The last surveying party sent out was in charge of Emory Oliver. Mr. Oliver began work at a point above Big Bend, on the Feather River. The survey from Beckworth Pass to the point where Mr. Oliver began work was nearly completed, it had been made under Surveyor Keddie of Quincy. Then the route from Beckworth Pass — in fact, from the state line — would be completely surveyed from that point to and above Big Bend and from Oroville to Suisun Bay. Mr. Oliver's instructions were to go ahead as rapidly as possible and make a permanent survey from his point of beginning on the Feather River to Oroville, then the chain would be complete.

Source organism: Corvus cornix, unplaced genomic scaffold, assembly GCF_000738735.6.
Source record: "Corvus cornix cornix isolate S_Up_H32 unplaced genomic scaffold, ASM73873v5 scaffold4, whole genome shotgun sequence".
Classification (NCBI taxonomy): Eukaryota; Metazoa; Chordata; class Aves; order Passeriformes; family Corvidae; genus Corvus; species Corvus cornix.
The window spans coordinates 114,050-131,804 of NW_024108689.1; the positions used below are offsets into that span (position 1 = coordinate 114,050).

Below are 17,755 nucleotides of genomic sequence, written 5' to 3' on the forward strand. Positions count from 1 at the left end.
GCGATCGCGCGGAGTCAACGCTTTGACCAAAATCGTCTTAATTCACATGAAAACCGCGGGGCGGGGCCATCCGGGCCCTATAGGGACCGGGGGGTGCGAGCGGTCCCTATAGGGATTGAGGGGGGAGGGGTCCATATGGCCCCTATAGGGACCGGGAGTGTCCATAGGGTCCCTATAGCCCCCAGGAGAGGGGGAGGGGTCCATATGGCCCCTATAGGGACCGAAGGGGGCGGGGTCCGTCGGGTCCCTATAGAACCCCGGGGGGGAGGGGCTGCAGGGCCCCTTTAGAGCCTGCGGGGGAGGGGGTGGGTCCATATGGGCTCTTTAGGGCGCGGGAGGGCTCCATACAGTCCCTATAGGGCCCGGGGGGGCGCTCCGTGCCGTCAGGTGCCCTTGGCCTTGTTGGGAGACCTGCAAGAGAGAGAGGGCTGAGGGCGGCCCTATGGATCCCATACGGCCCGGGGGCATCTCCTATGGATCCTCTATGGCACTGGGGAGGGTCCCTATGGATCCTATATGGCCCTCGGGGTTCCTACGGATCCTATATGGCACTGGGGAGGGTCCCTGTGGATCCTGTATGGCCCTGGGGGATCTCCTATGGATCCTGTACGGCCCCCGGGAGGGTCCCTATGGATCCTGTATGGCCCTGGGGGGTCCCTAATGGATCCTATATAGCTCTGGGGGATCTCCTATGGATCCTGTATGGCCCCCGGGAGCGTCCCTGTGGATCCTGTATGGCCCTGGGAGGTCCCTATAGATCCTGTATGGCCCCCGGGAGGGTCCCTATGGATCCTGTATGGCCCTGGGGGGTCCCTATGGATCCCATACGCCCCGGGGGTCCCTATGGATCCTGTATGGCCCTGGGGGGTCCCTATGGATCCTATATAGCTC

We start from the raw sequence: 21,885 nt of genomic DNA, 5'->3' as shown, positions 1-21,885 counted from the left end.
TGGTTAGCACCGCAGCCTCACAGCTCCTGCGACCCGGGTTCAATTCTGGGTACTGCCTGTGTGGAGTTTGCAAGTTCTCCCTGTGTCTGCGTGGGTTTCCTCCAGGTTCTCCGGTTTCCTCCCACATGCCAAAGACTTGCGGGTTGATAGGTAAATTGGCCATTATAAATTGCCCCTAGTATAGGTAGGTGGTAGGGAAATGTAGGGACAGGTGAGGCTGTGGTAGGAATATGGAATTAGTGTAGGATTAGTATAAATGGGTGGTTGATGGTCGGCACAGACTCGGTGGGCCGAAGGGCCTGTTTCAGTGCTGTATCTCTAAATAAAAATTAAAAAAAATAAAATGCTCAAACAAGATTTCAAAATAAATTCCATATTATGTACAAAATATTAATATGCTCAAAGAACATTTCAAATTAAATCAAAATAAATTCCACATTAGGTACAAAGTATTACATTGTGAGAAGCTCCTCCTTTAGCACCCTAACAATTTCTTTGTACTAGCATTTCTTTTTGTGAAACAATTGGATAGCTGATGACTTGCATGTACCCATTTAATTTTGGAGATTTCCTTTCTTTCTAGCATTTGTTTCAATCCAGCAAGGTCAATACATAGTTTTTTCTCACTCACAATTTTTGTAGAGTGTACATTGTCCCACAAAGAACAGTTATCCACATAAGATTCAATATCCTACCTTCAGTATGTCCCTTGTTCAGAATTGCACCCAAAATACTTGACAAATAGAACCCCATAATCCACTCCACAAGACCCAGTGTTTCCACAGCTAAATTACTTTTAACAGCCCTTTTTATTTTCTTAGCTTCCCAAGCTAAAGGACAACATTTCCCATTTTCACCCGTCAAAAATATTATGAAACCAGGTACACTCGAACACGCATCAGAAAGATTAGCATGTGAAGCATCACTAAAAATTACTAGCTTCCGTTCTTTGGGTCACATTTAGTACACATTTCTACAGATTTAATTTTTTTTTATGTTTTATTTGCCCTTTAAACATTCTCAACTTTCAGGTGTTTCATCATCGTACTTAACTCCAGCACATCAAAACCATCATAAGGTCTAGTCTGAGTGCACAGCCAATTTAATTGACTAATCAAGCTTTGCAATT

As the general route was now known, there was no further concealment to be made of the fact that the San Francisco & Great Salt Lake Railroad would have a shorter route from San Francisco to Sacramento, and into the San Joaquin Valley, much shorter than the Southern Pacific. The road as planned would cross to the Sacramento side from Contra Costa County at a point near New York Landing, sometimes called Black Diamond. Thence it would run direct to Sacramento, and thence direct to Oroville.

The Southern Pacific was nervous and on September 16 gave a notice of an intention to reduce the rates on certain commodities. The following changes were to go into effect on Saturday, September 17th: On high explosives from California common points to Denver, Pueblo, Colorado Springs and Colorado common points for carload lots per 100 pounds $2.35, instead of as heretofore $3; for fuse in less than carload lots $2.65 per 100 pounds, instead of $3, and for green coffee in carload lots per 100 pounds $1.05, instead of $1.20.